Many LPPC members are unable to access federal assistance funds targeted to state and local governments. Although LPPC members are public organizations, they do not have direct access to funds provided to other municipalities. All retail LPPC members have suspended disconnects and offered payment arrangements to customers to lessen the financial burdens caused by the COVID-19 pandemic, but post-pandemic business failures and extended unemployment will cause a significant spike in bad debt write-offs. As further relief is considered, funding to offset this, in a form directly accessible by LPPC members, should also be a priority.

Download LPPC's 2022 Full Policy Objectives



LPPC members, like states, municipalities and other local government entities, use municipal bonds to invest in new infrastructure in the most affordable manner for the communities we serve. The interest earned on municipal bonds is currently exempt from federal income tax. In any future tax reform debates, Congress should continue the current federal tax treatment of municipal bonds. It is the primary financing tool of critical infrastructure investments and directly affects the prices that public power consumers pay for electricity, especially small business and low- and fixed-income households.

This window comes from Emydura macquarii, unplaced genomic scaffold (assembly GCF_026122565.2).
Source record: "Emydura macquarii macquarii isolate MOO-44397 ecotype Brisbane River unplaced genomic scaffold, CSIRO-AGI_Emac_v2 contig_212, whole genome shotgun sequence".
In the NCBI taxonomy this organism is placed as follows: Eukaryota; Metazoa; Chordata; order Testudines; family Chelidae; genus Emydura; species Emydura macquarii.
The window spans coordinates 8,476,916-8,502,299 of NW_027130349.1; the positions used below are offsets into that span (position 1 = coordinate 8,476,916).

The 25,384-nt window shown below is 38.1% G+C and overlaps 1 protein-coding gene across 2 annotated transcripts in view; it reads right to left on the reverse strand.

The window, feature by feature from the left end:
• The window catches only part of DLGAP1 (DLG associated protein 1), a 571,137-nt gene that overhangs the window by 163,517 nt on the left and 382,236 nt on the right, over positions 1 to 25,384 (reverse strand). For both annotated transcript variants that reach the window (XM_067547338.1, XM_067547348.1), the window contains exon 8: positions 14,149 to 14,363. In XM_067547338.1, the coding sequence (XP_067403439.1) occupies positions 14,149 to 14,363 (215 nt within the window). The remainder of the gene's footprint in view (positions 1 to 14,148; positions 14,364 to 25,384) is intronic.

Every year, public power utilities average $15 billion in new infrastructure investment. This includes investments in power generation, transmission, distribution, reliability, demand control, efficiency and emissions control—which are all needed to deliver safe, affordable and reliable electricity. Over the next five years, LPPC members will issue $14.25 billion in tax-exempt municipal bonds to build and improve critical infrastructure to ensure reliability of the grid.

The U.S. municipal bond market is established and sound. With a robust and comprehensive federal legislative and regulatory system in place, investors and taxpayers are well-protected. LPPC members are significant participants in the municipal bond market; members currently hold $68.47 billion in tax-exempt bonds.

Limiting or eliminating the income tax exemption for interest from municipal bonds would increase borrowing costs for public power and other state and local governments and, as a result, would reduce investments in vital infrastructure across the country and increase the cost of electricity for public power consumers. 

Maintaining the current exclusion for municipal bond interest is essential for infrastructure investment, economic growth, and job creation. They serve the best interests of communities.


As part of the American Recovery and Reinvestment Act of 2009, Congress provided state and local governments, including public power, with a new kind of financing tool. Build America Bonds (BABs) address the disruption in the municipal bond market that resulted from the financial crisis.

These direct pay bonds were taxable bonds that the federal government reimbursed the issuer for a portion of the interest paid. They have helped state and local governments finance public infrastructure projects at lower borrowing costs. They expired at the end of 2010, and interest subsidy payments on existing were impacted by budget sequestration.

Direct payment bonds can be a useful complement to municipal bonds, and LPPC supports the addition of direct payment bond programs to support infrastructure investment and job creation.